Back in high school, I knew this girl named Pam who, right after her boyfriend, Ricky, broke up with her, sent him a 10-page love letter consisting entirely of song titles. Moved beyond words, Ricky conveyed that he'd changed his mind and wanted to get back together with Pam by calling her on the phone and playing Led Zeppelin's "Whole Lotta Love" through the receiver. Alas, Pam had since changed her mind, whipping off another 10-page letter consisting entirely of song titles--not exactly love songs this time. But you know what? These two lovebirds got back together after all. Ricky must have felt that anybody who'd gone to all that trouble was worth holding on to. And Pam must have felt...well, I don't know what Pam felt exactly, perhaps that she was running out of song titles and better cool it for a while. If I ever meet writer-director Cameron Crowe, I'll have to tell him that story, because it has everything Crowe holds near and dear to his heart: the seismic shifts of teen emotion, the use of pop and rock music to help one negotiate those seismic shifts and the inevitably safe landing on the far side of the crevasse. Crowe, who's been gradually working his way up the height-and-weight charts with Say Anything, Singles and Jerry Maguire, returns to the halcyon days of his own youth with Almost Famous, a largely autobiographical comedy-drama about a kid who writes cover stories for Rolling Stone magazine before he's old enough to vote or shave or tell the difference between seduction and betrayal. A coming-of-age rock 'n' road movie set in 1973, Almost Famous is a Cinderella story for pubescent rock fans (of all ages), most of whom will spend their entire lives as pumpkins. Not Crowe, whose alter ego, William (newcomer Patrick Fugit), has a series of fairy godmothers/fathers bonking him over the head with their magic wands. First and foremost is his actual mother, Elaine (Frances McDormand), a college professor who skipped her son ahead two years in school, setting up a lifetime of precocity. Then there's his sister, Anita (Zooey Deschanel), who, when she runs away from home to become a stewardess, bequeaths her record collection to William, setting up his love for rock 'n' roll. And then there's the legendary rock critic Lester Bangs (the wonderful Philip Seymour Hoffman), who shows William the ropes and encourages him not to hang himself with them. And, finally, there's Penny Lane (Kate Hudson), the Platonic ideal of a groupie, with her blue-tinted glasses and Botticelli hair and overall aura of cool. She teaches William about love. It's all a little too pat, as if Crowe can't help but see his life in terms of genre. But he's always had a knack for wrenching genuine emotion out of genre devices, and it doesn't abandon him here. "This explains so much," William says when his mom reveals that he's not one but two years younger than he thought he was--a funny/sad moment that has us pulling for the tyro. As does the moment when Bangs, while welcoming William to the ranks of professional rock critics, reveals that he's arrived too late; rock music is finito. "You got here just in time for the death rattle," Bangs says, and William responds the way any of us would have responded at his age and in his position: "Well, at least I'm here for that." Set on the cusp between rock as one big happy family and rock as one big unhappy industry, Almost Famous is about what it's like when the bad old days are your good old days. It's also about the differences between being a fan and a critic, a groupie and a muse, a child and an adult, an observer and a participant. When William gets the kind of phone call from Rolling Stone that most writers only dream about, he hits the road with an up-and-coming band called Stillwater. It's their "Almost Famous" tour, and they're a little concerned about the role William will play in that fame. The lead singer (Jason Lee) keeps referring to him as "the enemy" before pontificating mindlessly into William's microphone (shades of Spinal Tap). But the group's handsome lead guitarist, Russell (Billy Crudup), is both warier and craftier. Though friendly, he keeps William at arm's length, allowing the scribe to be swept up into the sex, drugs and rock 'n' roll of a band on the run. And when he finally does allow William to get within spitting distance, he only has one thing to say to him: "Just make us look cool." The movie has a thing about coolness. "One day, you'll be cool," William's sister promises him early on. "I've met you, and you're not cool," Bangs tells him much later. In between is William's search for who he is and who he wants to be. And if Crowe sometimes seems to be patting himself on the back for the decisions he made, he also seems to be kicking himself in the butt for having been such a dork. "Do you have to be depressed to write a sad song?" William solemnly asks Russell in one of his myriad attempts to get an interview going. The thing is, even when Crowe kicks himself in the butt, it has this way of seeming like he's patting himself on the back. He's too affectionate toward his former self, and that gives the movie a self-congratulatory air, as if it were Crowe's mash note to himself. He might have been a lot more critical. In 1990's Rolling Stone Magazine: The Uncensored History, Robert Draper described young Crowe as "a gangly, long-haired West Hollywood rendition of Beaver Cleaver," then went on to suggest that Crowe's "lack of critical edge" was the very reason the magazine wanted him. By 1973, Rolling Stone had gathered some moss, to say the least. Veteran writers weren't interested in groups like Led Zeppelin, the Allman Brothers or the Eagles, and the groups weren't interested in the veteran writers, having been burned by them in the past. Enter Crowe, a cherub with honeysuckle in his hair who, even after he'd been around the block a few times, "remained a fan, speaking no ill of his favorites," according to Draper. And not just any fan. Crowe "embodied all the traits of mid-'70s American rock," Draper writes, "amiable, inoffensive and enormously successful."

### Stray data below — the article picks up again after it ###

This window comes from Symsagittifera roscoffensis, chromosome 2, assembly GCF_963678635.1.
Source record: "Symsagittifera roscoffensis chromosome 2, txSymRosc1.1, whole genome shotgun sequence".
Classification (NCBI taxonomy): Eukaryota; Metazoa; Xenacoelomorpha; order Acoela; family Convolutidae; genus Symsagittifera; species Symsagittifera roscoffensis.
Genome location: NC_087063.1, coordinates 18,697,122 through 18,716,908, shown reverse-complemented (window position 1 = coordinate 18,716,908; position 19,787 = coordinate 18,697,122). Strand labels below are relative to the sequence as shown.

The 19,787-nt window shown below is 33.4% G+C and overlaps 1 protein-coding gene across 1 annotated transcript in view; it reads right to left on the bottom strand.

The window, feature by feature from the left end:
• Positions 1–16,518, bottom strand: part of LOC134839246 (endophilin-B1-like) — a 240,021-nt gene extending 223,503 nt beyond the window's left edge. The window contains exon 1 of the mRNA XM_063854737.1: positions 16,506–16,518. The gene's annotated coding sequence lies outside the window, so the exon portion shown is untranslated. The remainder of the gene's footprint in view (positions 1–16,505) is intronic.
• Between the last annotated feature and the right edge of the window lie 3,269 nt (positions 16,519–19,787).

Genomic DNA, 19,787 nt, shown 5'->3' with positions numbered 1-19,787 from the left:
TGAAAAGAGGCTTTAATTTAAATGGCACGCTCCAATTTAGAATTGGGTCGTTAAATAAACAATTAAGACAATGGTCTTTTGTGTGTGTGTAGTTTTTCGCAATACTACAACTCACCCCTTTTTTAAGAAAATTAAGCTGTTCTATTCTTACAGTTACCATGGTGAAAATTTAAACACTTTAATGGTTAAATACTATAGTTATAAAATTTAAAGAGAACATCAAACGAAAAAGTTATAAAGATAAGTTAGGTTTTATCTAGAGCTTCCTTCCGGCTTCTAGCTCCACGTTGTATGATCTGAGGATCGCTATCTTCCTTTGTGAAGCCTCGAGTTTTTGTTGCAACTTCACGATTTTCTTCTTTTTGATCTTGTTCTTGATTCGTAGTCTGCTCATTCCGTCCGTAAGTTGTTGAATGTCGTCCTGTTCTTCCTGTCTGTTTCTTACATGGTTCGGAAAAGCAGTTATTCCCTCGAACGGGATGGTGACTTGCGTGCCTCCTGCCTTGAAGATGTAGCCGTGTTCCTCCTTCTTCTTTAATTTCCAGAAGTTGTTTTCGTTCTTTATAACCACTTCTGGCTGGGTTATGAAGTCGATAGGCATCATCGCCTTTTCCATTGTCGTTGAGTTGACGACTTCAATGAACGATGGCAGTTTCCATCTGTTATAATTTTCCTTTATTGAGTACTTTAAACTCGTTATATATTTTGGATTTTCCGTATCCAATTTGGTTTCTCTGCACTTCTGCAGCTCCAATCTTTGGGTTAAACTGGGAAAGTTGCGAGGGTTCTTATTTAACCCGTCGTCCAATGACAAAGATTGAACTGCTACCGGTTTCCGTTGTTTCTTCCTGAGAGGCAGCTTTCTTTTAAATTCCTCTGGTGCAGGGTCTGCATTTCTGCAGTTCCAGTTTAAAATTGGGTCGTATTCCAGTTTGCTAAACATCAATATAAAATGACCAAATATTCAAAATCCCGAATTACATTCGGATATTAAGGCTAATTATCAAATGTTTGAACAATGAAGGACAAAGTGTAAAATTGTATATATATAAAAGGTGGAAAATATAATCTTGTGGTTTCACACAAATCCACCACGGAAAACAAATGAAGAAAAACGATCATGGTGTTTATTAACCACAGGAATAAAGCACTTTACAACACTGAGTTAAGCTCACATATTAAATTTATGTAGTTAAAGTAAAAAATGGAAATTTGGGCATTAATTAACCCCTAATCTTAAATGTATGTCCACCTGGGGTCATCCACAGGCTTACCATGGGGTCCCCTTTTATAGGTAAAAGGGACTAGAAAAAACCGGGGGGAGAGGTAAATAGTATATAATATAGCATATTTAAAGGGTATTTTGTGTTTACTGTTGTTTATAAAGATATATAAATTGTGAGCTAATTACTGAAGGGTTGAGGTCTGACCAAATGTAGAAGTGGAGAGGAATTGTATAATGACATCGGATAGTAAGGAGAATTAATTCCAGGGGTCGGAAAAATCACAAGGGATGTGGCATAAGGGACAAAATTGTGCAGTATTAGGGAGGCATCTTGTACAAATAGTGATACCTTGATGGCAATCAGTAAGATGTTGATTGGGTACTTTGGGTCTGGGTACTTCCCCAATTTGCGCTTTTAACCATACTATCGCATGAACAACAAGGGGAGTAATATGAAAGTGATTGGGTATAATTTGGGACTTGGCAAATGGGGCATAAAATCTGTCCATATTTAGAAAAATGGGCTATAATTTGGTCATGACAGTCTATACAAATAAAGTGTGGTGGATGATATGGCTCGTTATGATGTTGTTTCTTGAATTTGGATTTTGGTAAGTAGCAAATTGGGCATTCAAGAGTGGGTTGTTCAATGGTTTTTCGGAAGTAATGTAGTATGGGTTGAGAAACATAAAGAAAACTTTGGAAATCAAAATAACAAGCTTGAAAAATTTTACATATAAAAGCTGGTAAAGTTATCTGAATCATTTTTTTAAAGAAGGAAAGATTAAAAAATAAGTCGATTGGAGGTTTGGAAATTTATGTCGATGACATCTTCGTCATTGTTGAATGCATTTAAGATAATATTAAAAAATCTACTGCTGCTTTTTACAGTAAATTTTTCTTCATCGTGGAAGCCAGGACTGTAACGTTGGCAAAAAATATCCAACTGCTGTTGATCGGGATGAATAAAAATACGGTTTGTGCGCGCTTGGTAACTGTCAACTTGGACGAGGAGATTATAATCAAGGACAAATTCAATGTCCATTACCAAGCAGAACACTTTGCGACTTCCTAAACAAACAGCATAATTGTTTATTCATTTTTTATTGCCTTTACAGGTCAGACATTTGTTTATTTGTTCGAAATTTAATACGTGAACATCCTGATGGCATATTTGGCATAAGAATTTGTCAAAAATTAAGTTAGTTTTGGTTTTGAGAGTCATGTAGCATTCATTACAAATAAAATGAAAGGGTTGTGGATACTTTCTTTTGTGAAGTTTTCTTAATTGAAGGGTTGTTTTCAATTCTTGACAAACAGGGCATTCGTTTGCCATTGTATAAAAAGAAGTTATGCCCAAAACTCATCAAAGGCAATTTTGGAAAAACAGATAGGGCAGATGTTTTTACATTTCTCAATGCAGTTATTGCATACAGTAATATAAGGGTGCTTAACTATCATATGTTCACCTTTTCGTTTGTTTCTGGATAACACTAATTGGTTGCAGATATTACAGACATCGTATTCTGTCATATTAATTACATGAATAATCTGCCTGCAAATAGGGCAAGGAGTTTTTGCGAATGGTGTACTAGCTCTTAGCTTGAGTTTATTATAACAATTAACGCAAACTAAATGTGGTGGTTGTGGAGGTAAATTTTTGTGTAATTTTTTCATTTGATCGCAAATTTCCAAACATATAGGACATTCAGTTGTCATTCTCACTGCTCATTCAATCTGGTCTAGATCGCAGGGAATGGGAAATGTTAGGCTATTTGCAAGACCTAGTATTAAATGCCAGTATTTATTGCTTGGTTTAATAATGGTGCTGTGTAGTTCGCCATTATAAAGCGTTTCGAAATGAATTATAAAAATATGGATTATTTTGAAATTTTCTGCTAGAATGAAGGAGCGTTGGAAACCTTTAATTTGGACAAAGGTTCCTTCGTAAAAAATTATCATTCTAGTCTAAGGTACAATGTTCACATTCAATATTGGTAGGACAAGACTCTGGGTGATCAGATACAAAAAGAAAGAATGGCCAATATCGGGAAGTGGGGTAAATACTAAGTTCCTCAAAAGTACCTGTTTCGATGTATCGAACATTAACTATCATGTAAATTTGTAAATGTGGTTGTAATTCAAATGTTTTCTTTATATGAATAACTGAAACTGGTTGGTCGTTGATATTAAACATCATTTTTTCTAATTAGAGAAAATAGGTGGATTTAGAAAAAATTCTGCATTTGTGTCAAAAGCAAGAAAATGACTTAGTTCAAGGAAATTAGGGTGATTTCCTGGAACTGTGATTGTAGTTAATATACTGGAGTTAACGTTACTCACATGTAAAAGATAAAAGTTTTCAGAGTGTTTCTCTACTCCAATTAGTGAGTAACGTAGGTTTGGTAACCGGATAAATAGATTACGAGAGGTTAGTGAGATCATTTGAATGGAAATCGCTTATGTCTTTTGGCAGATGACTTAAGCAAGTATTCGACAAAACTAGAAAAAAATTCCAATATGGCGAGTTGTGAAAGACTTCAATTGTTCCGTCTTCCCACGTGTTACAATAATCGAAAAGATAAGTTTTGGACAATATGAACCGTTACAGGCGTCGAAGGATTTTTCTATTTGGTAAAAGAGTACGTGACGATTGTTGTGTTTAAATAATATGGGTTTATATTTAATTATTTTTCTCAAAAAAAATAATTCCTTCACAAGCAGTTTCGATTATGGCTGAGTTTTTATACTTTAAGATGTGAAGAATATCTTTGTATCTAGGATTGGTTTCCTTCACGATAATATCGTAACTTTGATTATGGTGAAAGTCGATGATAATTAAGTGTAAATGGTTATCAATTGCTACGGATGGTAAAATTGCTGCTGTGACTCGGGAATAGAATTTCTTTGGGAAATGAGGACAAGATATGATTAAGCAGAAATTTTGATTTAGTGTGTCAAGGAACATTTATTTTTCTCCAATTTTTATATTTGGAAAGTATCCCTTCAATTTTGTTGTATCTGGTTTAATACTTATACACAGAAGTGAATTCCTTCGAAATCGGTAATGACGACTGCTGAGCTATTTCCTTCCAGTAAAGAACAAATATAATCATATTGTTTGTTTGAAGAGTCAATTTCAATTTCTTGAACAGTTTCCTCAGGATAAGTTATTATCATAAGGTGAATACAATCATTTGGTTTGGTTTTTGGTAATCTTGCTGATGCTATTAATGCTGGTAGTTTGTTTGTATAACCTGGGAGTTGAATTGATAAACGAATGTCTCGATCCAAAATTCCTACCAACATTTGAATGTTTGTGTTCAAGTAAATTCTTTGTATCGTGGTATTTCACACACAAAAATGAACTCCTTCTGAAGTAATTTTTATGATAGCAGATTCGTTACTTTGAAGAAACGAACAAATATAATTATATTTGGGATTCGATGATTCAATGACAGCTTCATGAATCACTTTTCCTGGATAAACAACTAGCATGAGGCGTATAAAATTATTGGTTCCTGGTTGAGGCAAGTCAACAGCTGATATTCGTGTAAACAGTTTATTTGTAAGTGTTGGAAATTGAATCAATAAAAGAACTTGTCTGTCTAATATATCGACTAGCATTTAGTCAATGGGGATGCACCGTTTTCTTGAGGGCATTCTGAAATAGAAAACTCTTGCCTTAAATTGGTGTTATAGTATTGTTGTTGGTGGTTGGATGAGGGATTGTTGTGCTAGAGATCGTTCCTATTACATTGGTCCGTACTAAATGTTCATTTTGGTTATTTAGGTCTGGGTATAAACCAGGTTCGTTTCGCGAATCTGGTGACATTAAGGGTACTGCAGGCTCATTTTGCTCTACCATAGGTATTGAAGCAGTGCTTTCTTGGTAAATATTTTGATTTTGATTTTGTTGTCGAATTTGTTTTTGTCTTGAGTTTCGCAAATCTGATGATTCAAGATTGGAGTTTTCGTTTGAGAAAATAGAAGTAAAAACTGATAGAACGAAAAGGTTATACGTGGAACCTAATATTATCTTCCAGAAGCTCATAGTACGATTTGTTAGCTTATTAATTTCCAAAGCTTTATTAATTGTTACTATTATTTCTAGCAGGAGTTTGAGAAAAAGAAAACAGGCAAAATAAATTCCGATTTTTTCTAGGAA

Those adjectives describe Crowe's movie career as well, but what they leave out are his acute powers of observation, his eye for detail, his embracing of life. Almost Famous is filled with little moments that set up bigger moments--tiny little moments like when three groupies, bent on deflowering William, come after him while one of them chants "Opie must die." Or when William, while watching Penny Lane get her stomach pumped in the next room, can't help but crack a smile, so blinded is he by love (and deafened by Stevie Wonder crooning "My Cherie Amour" on the soundtrack). Blinded by love himself, Crowe set out to make the Boogie Nights of '70s rock and came back with something a lot closer to That Thing You Do--amiable, inoffensive. He showed signs of greatness in Say Anything and the first half of Jerry Maguire, but for him to achieve that greatness in the future, Opie may have to die.